Out of Control Policy Blog

Better Modeling Leads to Less Global Warming

The uncertainty surrounding the science of global warming and forecasting, IMO, has rarely been adequately recognized. This is particularly troubling since many of the policies enacted at the city, state, and national levels often call for dramatic reductions in Greenhouse gases by 2050 even though the world has not experienced significant warming in more than a decade.

Now, a study published in the Journal of Climate (vol 23, 2010) has apparently found that accounting for cloud formation and coverage in climate forecasts might reduce forecasted increases in global temperatures by as much as 25 percent. Patrick J. Michaels at the Cato Institute has described more fully the implications for public policy and climate science, but I think the summary produced by the National Center for Policy Analysis does a good job of distilling the contents in its Daily Policy Digest (January 11, 2011):

"A newer, more sophisticated climate model has lost more than 25 percent of its predicted warming.  The change resulted from a more realistic simulation of the way clouds work, resulting in a major reduction in the model's "climate sensitivity," which is the amount of warming predicted for a doubling of the concentration of atmospheric carbon dioxide over what it was prior to the industrial revolution, says Patrick J. Michaels, a senior fellow with the Cato Institute.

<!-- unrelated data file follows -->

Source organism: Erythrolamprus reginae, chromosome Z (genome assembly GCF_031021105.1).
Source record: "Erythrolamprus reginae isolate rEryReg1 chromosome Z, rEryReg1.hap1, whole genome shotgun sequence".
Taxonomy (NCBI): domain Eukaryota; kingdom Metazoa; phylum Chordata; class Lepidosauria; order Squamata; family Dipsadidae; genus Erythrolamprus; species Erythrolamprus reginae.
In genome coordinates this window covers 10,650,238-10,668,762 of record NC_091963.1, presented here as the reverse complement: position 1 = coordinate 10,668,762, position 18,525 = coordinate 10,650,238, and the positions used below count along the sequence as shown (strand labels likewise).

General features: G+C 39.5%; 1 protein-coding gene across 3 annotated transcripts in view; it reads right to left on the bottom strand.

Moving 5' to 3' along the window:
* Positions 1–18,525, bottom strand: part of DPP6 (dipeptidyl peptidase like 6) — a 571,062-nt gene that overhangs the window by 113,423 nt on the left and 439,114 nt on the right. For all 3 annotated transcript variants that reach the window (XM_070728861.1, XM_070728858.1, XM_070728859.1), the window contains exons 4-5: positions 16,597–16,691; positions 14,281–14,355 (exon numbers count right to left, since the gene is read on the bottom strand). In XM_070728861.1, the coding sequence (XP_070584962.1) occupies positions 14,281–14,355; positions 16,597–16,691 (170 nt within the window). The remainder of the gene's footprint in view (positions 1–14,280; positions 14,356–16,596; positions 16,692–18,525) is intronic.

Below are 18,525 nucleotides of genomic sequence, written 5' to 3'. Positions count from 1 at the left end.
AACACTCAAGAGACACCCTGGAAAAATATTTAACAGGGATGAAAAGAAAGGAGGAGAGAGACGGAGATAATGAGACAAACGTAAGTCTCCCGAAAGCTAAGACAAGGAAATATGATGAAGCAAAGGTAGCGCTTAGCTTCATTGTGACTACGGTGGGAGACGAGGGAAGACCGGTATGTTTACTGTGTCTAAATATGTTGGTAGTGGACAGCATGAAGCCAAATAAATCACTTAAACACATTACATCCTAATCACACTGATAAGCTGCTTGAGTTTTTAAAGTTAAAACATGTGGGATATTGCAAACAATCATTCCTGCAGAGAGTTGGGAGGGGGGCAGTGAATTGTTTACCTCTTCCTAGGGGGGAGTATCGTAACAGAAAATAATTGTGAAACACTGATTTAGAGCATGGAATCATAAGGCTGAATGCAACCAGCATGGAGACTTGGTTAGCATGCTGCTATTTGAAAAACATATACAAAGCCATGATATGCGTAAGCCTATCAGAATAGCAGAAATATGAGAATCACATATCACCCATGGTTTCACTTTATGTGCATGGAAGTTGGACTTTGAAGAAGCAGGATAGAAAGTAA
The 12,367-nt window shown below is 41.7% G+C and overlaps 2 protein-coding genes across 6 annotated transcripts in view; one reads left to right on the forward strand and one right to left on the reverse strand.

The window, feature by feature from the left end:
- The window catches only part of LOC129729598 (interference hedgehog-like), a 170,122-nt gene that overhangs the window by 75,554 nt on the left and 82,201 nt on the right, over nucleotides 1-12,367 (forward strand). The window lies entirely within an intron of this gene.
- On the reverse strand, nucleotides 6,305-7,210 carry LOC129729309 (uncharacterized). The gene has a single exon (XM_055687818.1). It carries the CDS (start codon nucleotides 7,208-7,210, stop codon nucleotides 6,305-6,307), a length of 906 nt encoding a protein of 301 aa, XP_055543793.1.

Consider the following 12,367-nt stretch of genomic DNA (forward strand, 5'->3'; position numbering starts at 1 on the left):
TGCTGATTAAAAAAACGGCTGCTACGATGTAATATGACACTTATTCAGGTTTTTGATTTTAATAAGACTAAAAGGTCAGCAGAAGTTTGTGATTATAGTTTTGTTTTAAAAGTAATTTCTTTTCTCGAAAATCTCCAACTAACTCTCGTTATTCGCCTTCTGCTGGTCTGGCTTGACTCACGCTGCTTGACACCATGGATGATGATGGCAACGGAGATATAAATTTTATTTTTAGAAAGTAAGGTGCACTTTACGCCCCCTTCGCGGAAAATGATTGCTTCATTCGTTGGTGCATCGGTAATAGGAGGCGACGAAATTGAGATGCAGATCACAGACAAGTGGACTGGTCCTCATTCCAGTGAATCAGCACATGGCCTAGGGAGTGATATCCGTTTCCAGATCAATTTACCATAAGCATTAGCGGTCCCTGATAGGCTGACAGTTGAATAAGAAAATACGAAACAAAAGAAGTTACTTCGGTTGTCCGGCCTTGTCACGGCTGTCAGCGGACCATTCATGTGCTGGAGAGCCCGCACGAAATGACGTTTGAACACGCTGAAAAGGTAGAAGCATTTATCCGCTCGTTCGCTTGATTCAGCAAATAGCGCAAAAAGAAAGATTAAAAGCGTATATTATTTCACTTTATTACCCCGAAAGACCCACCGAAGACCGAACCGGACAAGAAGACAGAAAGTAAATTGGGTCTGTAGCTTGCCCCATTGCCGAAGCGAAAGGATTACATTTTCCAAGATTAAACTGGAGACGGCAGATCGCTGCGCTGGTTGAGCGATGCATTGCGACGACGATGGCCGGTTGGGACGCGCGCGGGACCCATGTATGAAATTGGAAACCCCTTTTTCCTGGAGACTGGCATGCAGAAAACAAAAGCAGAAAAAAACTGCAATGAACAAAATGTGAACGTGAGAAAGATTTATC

"And to what do we owe this large decline in the modeled climate sensitivity?  According to a new paper by Masahiro Watanabe and colleagues in the current issue of the Journal of Climate:

  • Avastly improved handling of cloud processes involving "a prognostic treatment for the cloud water and ice mixing ratio, as well as the cloud fraction, considering both warm and cold rain processes."
  • In fact, the improved cloud scheme -- which produces clouds that compare more favorably with satellite observations -- projects that under a warming climate low altitude clouds become a negative feedback rather than acting as positive feedback, as the old version of the model projected.
  • Instead of enhancing the carbon dioxide-induced warming, low clouds are now projected to retard it.

"Is the new model perfect?  Certainly not.  But is it better than the old one?  It seems quite likely.  And the net result of the model improvements is that the climate sensitivity, and therefore the warming projections (and resultant impacts), have been significantly lowered.  Much of this lowering comes as the handling of cloud processes -- still among the most uncertain of climate processes -- is improved upon.  No doubt such improvements will continue into the future as both our scientific understanding and our computational abilities increase, says Michaels.

Source:  Patrick J. Michaels, "Better Model, Less Warming," Cato-at-Liberty.org, January 6, 2011.

Samuel Staley is Research Fellow


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